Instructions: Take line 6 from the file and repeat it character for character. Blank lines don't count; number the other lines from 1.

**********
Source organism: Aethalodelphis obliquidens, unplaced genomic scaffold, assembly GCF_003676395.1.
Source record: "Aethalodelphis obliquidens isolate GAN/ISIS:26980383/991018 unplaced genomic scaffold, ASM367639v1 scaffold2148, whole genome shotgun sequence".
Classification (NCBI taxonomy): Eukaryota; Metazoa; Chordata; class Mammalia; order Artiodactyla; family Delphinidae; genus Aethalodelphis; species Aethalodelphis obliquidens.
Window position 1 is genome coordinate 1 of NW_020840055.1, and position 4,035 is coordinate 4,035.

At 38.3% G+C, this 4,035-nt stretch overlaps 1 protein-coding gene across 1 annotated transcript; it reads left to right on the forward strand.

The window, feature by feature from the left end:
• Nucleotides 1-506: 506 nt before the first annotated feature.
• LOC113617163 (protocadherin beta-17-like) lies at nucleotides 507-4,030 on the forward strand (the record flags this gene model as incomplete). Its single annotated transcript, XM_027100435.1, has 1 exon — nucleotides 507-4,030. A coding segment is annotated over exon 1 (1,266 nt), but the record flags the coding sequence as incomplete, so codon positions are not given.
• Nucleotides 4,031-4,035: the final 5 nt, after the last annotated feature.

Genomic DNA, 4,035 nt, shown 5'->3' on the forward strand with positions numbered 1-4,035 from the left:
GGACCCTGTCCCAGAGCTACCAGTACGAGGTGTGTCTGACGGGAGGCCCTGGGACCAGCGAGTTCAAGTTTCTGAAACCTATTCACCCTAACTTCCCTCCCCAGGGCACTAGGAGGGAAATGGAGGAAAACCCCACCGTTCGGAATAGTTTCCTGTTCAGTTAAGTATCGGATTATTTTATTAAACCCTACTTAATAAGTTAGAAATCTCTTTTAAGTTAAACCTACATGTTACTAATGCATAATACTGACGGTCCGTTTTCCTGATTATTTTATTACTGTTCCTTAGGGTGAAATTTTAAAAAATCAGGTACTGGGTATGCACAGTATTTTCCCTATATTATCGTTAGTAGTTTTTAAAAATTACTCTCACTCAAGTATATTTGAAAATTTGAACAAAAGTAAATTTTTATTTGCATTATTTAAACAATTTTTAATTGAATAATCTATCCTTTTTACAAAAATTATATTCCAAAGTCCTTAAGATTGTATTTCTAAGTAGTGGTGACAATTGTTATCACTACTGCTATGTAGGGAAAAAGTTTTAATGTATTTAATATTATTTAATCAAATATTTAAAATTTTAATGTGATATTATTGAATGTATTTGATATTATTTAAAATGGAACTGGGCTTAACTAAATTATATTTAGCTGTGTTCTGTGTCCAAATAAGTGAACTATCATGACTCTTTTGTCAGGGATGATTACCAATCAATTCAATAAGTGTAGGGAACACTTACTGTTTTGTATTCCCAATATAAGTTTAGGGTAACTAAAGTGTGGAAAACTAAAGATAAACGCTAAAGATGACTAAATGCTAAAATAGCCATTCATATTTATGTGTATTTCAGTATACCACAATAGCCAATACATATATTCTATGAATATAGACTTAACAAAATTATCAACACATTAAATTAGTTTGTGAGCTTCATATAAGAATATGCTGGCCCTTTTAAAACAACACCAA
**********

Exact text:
The window, feature by feature from the left end: